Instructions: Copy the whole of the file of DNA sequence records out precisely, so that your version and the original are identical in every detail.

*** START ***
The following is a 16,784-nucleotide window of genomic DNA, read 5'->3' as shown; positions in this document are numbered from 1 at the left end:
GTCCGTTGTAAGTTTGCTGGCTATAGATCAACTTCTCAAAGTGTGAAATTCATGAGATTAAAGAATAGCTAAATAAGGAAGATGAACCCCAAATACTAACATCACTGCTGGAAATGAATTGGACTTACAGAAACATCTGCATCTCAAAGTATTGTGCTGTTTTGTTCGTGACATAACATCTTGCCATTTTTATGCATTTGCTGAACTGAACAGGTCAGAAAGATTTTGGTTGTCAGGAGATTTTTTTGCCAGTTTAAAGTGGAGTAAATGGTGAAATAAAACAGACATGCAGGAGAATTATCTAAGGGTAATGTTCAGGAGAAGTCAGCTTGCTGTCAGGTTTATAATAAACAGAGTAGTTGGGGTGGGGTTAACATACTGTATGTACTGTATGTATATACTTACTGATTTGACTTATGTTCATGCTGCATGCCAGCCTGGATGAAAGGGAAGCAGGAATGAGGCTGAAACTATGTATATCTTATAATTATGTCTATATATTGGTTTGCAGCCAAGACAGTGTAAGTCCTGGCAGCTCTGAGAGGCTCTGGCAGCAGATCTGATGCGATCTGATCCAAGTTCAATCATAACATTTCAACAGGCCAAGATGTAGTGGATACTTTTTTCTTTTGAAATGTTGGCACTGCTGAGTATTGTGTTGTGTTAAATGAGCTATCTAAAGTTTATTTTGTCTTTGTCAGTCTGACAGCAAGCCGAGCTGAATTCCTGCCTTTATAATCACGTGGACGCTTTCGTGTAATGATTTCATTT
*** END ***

The following is a 16,784-nucleotide window of genomic DNA, read 5'->3' as shown; positions in this document are numbered from 1 at the left end:
GTCCGTTGTAAGTTTGCTGGCTATAGATCAACTTCTCAAAGTGTGAAATTCATGAGATTAAAGAATAGCTAAATAAGGAAGATGAACCCCAAATACTAACATCACTGCTGGAAATGAATTGGACTTACAGAAACATCTGCATCTCAAAGTATTGTGCTGTTTTGTTCGTGACATAACATCTTGCCATTTTTATGCATTTGCTGAACTGAACAGGTCAGAAAGATTTTGGTTGTCAGGAGATTTTTTTGCCAGTTTAAAGTGGAGTAAATGGTGAAATAAAACAGACATGCAGGAGAATTATCTAAGGGTAATGTTCAGGAGAAGTCAGCTTGCTGTCAGGTTTATAATAAACAGAGTAGTTGGGGTGGGGTTAACATACTGTATGTACTGTATGTATATACTTACTGATTTGACTTATGTTCATGCTGCATGCCAGCCTGGATGAAAGGGAAGCAGGAATGAGGCTGAAACTATGTATATCTTATAATTATGTCTATATATTGGTTTGCAGCCAAGACAGTGTAAGTCCTGGCAGCTCTGAGAGGCTCTGGCAGCAGATCTGATGCGATCTGATCCAAGTTCAATCATAACATTTCAACAGGCCAAGATGTAGTGGATACTTTTTTCTTTTGAAATGTTGGCACTGCTGAGTATTGTGTTGTGTTAAATGAGCTATCTAAAGTTTATTTTGTCTTTGTCAGTCTGACAGCAAGCCGAGCTGAATTCCTGCCTTTATAATCACGTGGACGCTTTCGTGTAATGATTTCATTT